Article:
Malunion of Long-Bone Fractures in a Conflict Zone in the Democratic Republic of Congo
until further notice
SourceWorld Journal of Surgery, 41, 9, (2017), pp. 2200-2206
Article / Letter to editor
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World Journal of Surgery
SubjectRadboudumc 10: Reconstructive and regenerative medicine RIHS: Radboud Institute for Health Sciences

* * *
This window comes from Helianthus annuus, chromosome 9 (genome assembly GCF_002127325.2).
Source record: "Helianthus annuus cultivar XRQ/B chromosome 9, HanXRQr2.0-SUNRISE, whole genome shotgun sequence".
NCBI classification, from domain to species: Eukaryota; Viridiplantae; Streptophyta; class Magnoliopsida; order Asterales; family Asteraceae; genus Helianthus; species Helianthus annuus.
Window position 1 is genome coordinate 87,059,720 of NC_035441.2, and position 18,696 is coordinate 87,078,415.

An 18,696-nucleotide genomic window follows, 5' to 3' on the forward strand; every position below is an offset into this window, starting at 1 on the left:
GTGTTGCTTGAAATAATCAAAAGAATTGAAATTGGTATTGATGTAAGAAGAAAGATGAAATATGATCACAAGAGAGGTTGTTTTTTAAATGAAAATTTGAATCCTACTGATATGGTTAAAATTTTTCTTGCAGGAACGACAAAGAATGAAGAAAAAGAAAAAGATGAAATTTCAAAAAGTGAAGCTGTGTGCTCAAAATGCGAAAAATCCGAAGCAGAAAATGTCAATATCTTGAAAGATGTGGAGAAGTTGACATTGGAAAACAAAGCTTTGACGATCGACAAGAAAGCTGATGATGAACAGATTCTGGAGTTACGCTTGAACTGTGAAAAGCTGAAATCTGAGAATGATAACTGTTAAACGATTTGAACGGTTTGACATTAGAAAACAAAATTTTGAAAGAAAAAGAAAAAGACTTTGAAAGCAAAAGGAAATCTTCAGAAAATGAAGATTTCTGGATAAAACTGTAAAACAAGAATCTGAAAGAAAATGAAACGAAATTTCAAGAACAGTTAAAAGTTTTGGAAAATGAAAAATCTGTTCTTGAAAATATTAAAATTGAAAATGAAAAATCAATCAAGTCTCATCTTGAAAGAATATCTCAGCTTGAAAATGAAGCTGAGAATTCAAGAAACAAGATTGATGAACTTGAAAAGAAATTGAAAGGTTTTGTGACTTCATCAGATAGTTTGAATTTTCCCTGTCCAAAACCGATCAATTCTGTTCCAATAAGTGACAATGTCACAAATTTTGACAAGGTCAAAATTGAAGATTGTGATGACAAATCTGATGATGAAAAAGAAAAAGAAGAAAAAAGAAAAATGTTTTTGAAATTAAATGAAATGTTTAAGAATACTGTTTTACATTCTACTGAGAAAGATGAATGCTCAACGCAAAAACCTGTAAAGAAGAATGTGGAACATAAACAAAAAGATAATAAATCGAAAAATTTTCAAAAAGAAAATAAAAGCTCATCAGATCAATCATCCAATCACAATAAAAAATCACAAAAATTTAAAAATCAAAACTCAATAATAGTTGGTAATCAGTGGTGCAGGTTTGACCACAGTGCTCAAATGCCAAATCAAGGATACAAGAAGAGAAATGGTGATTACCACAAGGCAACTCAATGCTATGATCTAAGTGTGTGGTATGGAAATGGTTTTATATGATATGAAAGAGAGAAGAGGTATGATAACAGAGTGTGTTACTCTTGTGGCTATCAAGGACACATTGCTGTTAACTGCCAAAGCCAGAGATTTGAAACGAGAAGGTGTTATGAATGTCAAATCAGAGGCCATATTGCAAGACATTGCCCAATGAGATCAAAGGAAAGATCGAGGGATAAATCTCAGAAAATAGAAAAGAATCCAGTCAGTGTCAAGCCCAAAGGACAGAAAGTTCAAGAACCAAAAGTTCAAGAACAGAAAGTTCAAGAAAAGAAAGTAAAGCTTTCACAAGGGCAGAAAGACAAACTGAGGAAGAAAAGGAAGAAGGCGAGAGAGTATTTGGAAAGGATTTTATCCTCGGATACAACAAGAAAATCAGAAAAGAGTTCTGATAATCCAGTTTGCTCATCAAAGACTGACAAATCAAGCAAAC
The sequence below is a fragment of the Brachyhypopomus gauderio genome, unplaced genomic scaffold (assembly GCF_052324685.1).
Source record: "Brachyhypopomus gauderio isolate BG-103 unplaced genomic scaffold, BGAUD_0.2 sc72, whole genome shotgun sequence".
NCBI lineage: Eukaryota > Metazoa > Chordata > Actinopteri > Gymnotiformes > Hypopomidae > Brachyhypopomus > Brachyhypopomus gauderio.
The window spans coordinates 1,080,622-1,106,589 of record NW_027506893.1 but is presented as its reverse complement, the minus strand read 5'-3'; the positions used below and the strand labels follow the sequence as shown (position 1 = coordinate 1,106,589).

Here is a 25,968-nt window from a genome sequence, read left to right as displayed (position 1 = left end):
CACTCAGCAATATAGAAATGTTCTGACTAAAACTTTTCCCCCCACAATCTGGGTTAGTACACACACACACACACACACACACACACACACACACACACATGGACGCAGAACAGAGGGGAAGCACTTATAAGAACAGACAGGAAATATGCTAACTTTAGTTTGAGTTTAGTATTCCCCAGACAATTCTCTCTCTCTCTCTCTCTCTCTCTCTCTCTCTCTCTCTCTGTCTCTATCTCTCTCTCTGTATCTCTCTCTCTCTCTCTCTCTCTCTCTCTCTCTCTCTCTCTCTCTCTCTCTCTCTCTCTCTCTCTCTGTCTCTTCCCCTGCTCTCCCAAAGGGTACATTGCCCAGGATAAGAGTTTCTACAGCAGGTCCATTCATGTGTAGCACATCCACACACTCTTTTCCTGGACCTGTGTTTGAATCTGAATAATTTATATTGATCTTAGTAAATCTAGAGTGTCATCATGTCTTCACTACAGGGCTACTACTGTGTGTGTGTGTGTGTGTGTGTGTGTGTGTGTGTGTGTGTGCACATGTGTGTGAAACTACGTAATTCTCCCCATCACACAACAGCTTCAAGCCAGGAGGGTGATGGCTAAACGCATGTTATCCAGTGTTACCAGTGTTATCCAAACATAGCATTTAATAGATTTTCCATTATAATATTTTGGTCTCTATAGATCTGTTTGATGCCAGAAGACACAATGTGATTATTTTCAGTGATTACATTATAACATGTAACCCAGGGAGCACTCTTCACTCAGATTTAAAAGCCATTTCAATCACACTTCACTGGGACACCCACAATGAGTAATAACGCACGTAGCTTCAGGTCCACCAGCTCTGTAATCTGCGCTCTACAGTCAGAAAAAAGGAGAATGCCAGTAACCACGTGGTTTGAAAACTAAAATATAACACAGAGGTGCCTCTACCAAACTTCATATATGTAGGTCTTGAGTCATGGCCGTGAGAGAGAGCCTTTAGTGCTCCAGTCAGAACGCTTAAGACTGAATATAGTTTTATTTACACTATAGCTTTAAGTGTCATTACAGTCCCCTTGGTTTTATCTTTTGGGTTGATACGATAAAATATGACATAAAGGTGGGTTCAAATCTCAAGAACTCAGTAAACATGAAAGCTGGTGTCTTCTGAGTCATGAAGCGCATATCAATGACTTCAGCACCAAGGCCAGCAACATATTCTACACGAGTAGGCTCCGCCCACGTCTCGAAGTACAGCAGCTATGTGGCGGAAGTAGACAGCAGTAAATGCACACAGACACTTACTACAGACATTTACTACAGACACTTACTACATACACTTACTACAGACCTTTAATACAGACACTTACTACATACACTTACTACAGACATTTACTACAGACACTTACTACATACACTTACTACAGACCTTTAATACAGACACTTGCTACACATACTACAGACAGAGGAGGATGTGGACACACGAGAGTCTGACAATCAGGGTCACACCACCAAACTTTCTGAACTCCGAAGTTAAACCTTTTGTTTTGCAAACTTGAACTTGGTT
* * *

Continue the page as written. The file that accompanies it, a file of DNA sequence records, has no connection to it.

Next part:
INTRODUCTION: Malunion is a well-recognized complication of long-bone fractures which accounts for more than 25% of injuries in conflict zones. The aim of this study was to investigate the rate of malunion sustained by casualties with penetrating gunshot wounds in an International Committee of the Red Cross (ICRC) surgical substitution project in the Democratic Republic of Congo (DRC) and compare these results with current literature. METHODS: A retrospective cohort study was performed. All patients admitted to the ICRC facility between the periods of 01.10.2014 and 31.12.2015 with long-bone fractures caused by gunshot wound were included, and data were collected retrospectively from the patient's hospital notes. RESULTS: A total of 191 fractures caused by gunshot were treated in the DRC at the ICRC surgical substitution project during the study period. On average, the fractures were 3 days old on admission and were all open, with 62% also being comminuted. The ICRC management protocol, which emphasizes debridement, antibiotic prophylaxis and conservative fracture stabilization, was followed in all cases. Forty-eight percentage of the fractures were finally classified as 'union without complication'; however, 17% were classified as 'malunion'. CONCLUSIONS: This study indicates that open long-bone fractures that are managed by the ICRC surgical substitution project in DRC may have an increased likelihood of malunion as compared to long-bone fractures treated in developed countries. Patient delay and mechanism of injury may have caused increased rates of infection which are likely behind these increased rates of malunion, alongside the lack of definitive fracture treatment options made available to the surgical team.
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